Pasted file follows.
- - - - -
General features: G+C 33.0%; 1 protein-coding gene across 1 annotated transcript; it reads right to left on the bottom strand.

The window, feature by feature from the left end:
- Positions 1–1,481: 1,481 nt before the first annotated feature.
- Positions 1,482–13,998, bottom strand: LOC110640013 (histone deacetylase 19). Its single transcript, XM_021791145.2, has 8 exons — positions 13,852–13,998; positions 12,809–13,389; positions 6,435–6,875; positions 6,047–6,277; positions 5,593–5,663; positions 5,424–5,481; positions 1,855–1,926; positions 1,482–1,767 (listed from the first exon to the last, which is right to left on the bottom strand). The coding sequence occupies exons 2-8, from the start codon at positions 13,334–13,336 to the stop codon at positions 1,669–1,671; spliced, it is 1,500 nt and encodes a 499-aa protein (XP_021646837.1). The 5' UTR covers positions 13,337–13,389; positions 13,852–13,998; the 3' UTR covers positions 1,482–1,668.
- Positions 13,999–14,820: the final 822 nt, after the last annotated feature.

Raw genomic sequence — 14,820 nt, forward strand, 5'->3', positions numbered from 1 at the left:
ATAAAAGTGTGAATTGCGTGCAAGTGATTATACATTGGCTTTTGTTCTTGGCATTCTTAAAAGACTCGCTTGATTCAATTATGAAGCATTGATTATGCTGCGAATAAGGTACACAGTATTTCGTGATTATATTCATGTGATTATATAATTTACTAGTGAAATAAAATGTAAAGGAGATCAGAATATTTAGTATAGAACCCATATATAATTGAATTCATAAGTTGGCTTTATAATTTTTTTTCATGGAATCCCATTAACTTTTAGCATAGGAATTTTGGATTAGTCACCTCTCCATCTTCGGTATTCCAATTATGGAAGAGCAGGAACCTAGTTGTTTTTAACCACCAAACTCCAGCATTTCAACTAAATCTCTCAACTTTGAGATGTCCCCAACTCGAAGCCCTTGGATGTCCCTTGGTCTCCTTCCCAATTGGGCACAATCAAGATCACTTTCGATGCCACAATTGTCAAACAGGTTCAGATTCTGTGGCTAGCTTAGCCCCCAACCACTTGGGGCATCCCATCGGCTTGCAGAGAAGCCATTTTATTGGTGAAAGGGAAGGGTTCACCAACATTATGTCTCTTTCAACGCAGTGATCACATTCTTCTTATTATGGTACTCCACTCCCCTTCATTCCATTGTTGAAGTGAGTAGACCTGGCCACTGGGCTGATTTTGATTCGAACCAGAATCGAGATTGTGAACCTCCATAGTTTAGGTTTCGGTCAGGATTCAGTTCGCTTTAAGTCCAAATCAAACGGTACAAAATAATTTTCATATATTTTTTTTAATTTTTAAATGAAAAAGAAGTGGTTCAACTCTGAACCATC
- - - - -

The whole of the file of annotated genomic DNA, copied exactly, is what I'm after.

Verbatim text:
General features: G+C 33.0%; 1 protein-coding gene across 1 annotated transcript; it reads right to left on the bottom strand.

The window, feature by feature from the left end:
- Positions 1–1,481: 1,481 nt before the first annotated feature.
- Positions 1,482–13,998, bottom strand: LOC110640013 (histone deacetylase 19). Its single transcript, XM_021791145.2, has 8 exons — positions 13,852–13,998; positions 12,809–13,389; positions 6,435–6,875; positions 6,047–6,277; positions 5,593–5,663; positions 5,424–5,481; positions 1,855–1,926; positions 1,482–1,767 (listed from the first exon to the last, which is right to left on the bottom strand). The coding sequence occupies exons 2-8, from the start codon at positions 13,334–13,336 to the stop codon at positions 1,669–1,671; spliced, it is 1,500 nt and encodes a 499-aa protein (XP_021646837.1). The 5' UTR covers positions 13,337–13,389; positions 13,852–13,998; the 3' UTR covers positions 1,482–1,668.
- Positions 13,999–14,820: the final 822 nt, after the last annotated feature.

Raw genomic sequence — 14,820 nt, forward strand, 5'->3', positions numbered from 1 at the left:
ATAAAAGTGTGAATTGCGTGCAAGTGATTATACATTGGCTTTTGTTCTTGGCATTCTTAAAAGACTCGCTTGATTCAATTATGAAGCATTGATTATGCTGCGAATAAGGTACACAGTATTTCGTGATTATATTCATGTGATTATATAATTTACTAGTGAAATAAAATGTAAAGGAGATCAGAATATTTAGTATAGAACCCATATATAATTGAATTCATAAGTTGGCTTTATAATTTTTTTTCATGGAATCCCATTAACTTTTAGCATAGGAATTTTGGATTAGTCACCTCTCCATCTTCGGTATTCCAATTATGGAAGAGCAGGAACCTAGTTGTTTTTAACCACCAAACTCCAGCATTTCAACTAAATCTCTCAACTTTGAGATGTCCCCAACTCGAAGCCCTTGGATGTCCCTTGGTCTCCTTCCCAATTGGGCACAATCAAGATCACTTTCGATGCCACAATTGTCAAACAGGTTCAGATTCTGTGGCTAGCTTAGCCCCCAACCACTTGGGGCATCCCATCGGCTTGCAGAGAAGCCATTTTATTGGTGAAAGGGAAGGGTTCACCAACATTATGTCTCTTTCAACGCAGTGATCACATTCTTCTTATTATGGTACTCCACTCCCCTTCATTCCATTGTTGAAGTGAGTAGACCTGGCCACTGGGCTGATTTTGATTCGAACCAGAATCGAGATTGTGAACCTCCATAGTTTAGGTTTCGGTCAGGATTCAGTTCGCTTTAAGTCCAAATCAAACGGTACAAAATAATTTTCATATATTTTTTTTAATTTTTAAATGAAAAAGAAGTGGTTCAACTCTGAACCATC